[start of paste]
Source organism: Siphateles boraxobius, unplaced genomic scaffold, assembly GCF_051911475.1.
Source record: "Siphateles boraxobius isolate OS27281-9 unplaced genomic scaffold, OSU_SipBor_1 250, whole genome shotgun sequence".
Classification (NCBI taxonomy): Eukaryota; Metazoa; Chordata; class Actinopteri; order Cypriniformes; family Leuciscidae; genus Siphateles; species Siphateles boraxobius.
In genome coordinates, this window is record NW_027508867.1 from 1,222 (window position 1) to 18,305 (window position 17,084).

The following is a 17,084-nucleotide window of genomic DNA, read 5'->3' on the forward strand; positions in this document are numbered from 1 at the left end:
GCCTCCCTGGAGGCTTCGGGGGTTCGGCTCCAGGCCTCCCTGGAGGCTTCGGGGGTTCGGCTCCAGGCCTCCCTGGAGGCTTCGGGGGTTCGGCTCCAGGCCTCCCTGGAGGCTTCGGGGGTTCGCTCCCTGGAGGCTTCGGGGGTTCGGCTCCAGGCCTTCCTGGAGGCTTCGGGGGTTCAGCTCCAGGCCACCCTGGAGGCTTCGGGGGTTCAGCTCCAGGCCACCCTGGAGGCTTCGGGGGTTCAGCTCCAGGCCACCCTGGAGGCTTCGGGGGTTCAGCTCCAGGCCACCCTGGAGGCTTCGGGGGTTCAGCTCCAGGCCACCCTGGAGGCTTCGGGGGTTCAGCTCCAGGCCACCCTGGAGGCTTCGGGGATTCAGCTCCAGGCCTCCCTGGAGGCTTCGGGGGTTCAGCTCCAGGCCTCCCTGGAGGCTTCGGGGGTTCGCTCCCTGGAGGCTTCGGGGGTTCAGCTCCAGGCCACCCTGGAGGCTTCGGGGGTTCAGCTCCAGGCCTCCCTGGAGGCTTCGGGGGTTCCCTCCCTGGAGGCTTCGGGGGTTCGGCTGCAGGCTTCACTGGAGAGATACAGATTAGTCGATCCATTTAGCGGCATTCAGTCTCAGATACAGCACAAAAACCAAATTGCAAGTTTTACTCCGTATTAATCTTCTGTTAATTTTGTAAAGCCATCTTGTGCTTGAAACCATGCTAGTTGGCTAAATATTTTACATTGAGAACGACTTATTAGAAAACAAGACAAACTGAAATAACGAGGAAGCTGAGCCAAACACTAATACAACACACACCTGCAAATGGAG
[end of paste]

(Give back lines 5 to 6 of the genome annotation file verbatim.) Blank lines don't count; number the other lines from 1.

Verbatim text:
The following is a 17,084-nucleotide window of genomic DNA, read 5'->3' on the forward strand; positions in this document are numbered from 1 at the left end:
GCCTCCCTGGAGGCTTCGGGGGTTCGGCTCCAGGCCTCCCTGGAGGCTTCGGGGGTTCGGCTCCAGGCCTCCCTGGAGGCTTCGGGGGTTCGGCTCCAGGCCTCCCTGGAGGCTTCGGGGGTTCGCTCCCTGGAGGCTTCGGGGGTTCGGCTCCAGGCCTTCCTGGAGGCTTCGGGGGTTCAGCTCCAGGCCACCCTGGAGGCTTCGGGGGTTCAGCTCCAGGCCACCCTGGAGGCTTCGGGGGTTCAGCTCCAGGCCACCCTGGAGGCTTCGGGGGTTCAGCTCCAGGCCACCCTGGAGGCTTCGGGGGTTCAGCTCCAGGCCACCCTGGAGGCTTCGGGGGTTCAGCTCCAGGCCACCCTGGAGGCTTCGGGGATTCAGCTCCAGGCCTCCCTGGAGGCTTCGGGGGTTCAGCTCCAGGCCTCCCTGGAGGCTTCGGGGGTTCGCTCCCTGGAGGCTTCGGGGGTTCAGCTCCAGGCCACCCTGGAGGCTTCGGGGGTTCAGCTCCAGGCCTCCCTGGAGGCTTCGGGGGTTCCCTCCCTGGAGGCTTCGGGGGTTCGGCTGCAGGCTTCACTGGAGAGATACAGATTAGTCGATCCATTTAGCGGCATTCAGTCTCAGATACAGCACAAAAACCAAATTGCAAGTTTTACTCCGTATTAATCTTCTGTTAATTTTGTAAAGCCATCTTGTGCTTGAAACCATGCTAGTTGGCTAAATATTTTACATTGAGAACGACTTATTAGAAAACAAGACAAACTGAAATAACGAGGAAGCTGAGCCAAACACTAATACAACACACACCTGCAAATGGAG